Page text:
Mint Explainer: India’s Race to a Clean Energy Future | Whuff News

India’s story so far in renewables

The government is committed to achieving zero carbon emissions by 2070. By 2030, India plans to meet half of its electricity needs from renewable energy. The goal is backed by action, with India already among the fastest growing renewable energy markets in the world. It is also among the top countries in overall installed capacity for wind and solar.

About 40% of India’s aggregate electricity generation comes from renewables, and the government hopes to nearly triple that to 450 GW by 2030, with 60% of that coming from solar.

By 2030, India plans to meet half of its electricity needs from renewable energy.

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By 2030, India plans to meet half of its electricity needs from renewable energy.

Solar capacity has increased more than 17-fold to 59 GW since Modi came to power in 2014. India already has 41 GW of wind power, the fourth largest in the world, and the Center has set a wind power target of 140 GW (out of 450 GW) by 2030.

The role of the private sector in renewables

More than half of the country’s installed capacity, mostly thermal, is generated by public sector entities. But India’s renewables march is led by private developers such as Adani Green, JSW, Tata Power and Renewable Power, all of which have plans to increase capacity.

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Adani Group plans to invest $50 billion in renewables by 2030, while JSW hopes to be carbon-neutral by 2030. Tata Power, which operates large thermal power plants, has decided to build new coal-fired plants, and aims to be carbon neutral. for the next three decades. Reliance Industries also plans to invest billions of dollars in solar projects.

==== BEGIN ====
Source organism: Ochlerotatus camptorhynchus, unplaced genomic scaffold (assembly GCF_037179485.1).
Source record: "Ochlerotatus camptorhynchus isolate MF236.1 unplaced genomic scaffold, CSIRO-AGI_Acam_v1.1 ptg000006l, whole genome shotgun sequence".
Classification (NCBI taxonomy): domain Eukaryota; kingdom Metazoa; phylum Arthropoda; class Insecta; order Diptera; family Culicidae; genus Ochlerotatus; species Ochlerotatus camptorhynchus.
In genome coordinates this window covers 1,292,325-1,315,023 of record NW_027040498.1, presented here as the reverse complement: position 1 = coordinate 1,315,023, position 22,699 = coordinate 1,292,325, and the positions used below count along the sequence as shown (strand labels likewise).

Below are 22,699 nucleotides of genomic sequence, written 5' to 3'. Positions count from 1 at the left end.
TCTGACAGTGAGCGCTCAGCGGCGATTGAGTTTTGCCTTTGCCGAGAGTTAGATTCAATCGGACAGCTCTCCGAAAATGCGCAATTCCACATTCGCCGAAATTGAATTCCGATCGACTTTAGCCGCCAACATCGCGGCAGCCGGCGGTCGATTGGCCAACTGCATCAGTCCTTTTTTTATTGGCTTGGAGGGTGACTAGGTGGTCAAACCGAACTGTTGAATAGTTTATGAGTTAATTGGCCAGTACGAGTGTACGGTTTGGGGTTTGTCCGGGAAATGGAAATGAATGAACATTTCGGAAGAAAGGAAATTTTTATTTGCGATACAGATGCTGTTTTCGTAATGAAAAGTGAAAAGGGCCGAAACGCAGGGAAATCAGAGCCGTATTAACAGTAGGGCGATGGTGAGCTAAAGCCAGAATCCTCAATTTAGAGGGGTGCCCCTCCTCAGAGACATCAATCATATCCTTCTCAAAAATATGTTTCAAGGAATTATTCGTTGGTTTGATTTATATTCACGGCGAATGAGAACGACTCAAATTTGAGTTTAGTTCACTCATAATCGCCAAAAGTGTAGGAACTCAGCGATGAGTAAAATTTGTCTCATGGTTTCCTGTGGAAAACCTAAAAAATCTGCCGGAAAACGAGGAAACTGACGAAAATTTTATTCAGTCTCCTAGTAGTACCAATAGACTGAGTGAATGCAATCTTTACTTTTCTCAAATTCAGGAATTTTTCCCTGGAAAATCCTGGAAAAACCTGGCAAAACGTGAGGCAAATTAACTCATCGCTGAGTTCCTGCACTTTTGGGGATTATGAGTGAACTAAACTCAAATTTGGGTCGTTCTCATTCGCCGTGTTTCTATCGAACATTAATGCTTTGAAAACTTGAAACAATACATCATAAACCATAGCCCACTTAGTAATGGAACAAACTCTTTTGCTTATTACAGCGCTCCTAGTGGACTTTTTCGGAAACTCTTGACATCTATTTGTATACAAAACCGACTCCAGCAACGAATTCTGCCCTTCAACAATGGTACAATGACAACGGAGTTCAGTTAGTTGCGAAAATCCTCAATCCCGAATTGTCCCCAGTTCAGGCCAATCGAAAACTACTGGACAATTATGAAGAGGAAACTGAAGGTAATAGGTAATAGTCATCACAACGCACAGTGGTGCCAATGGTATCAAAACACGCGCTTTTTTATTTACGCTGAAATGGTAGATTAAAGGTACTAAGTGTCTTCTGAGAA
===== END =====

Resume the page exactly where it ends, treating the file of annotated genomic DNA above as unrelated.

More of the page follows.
So far, PSU power maharatnas have been very conservative in their renewable energy investments. It is estimated that their investment in renewables (excluding large hydro projects) is a tenth of their investment in fossil fuel projects.

However, all this may change soon. India’s largest power utility NTPC plans to have a renewable portfolio of about 32,000 MW, or about a quarter of its total capacity. Currently, NHPC is planning solar projects in Odisha and Telangana, to add to its giant hydropower footprint, while NLC’s mining and power generation company is eyeing wind and solar projects. Even Coal India plans to build renewable energy and will set up more rooftop and ground-mounted solar power projects adding up to 3,000 MW by FY24.

Incentives from the government, the market

The government has been promoting domestic manufacturing and the development of renewable energy sources. A product-related incentive (PLI) program will include one 35,000 crore for domestic production of solar photovoltaic cells and modules, reducing dependence on Chinese imports. For funded programs like the Rooftop Solar Program Phase-II for rural households, it is imperative to get solar cells and modules from local sources. A Basic Charge has also been imposed on the purchase of solar cells. In the air sector, some assembly and manufacturing should be done in India.

Meanwhile, the government’s commitment to renewables has boosted the stock prices of many companies in the sector. Most of them have huge debts and weak incomes. However, the market is clearly thinking long-term, as the world makes the transition to clean energy.

Renewables versus fossil energy

Average solar fees have dropped by about 70% since 2010, and some studies have shown that renewable energy is already cheaper than fossil fuels in India and China, unlike many other parts of the world. The modularity and cost of the sector and the reverse competitive auction of projects, with well-funded companies that do not come into conflict, explain this.

Also, rooftop solar power has great future potential in a sun-drenched country like India. It’s not too expensive either: A 1 kw rooftop solar system costs 50,000-90,000, and the government provides a subsidy of 40% up to a capacity of 3 kW.

However, challenges remain in the mass adoption of solar energy. Domestic production of solar cells and modules is still limited in India, due to limited infrastructure and lack of skilled labor. Wind has lagged behind in the solar sector, with capacity only doubling since 2014, due to the difficulty of acquiring land in windy areas, and inadequate infrastructure to generate electricity. A highly competitive bidding process for projects has pushed down fees to unsustainable levels, and many developers are concentrating on a handful of countries with high wind speeds.

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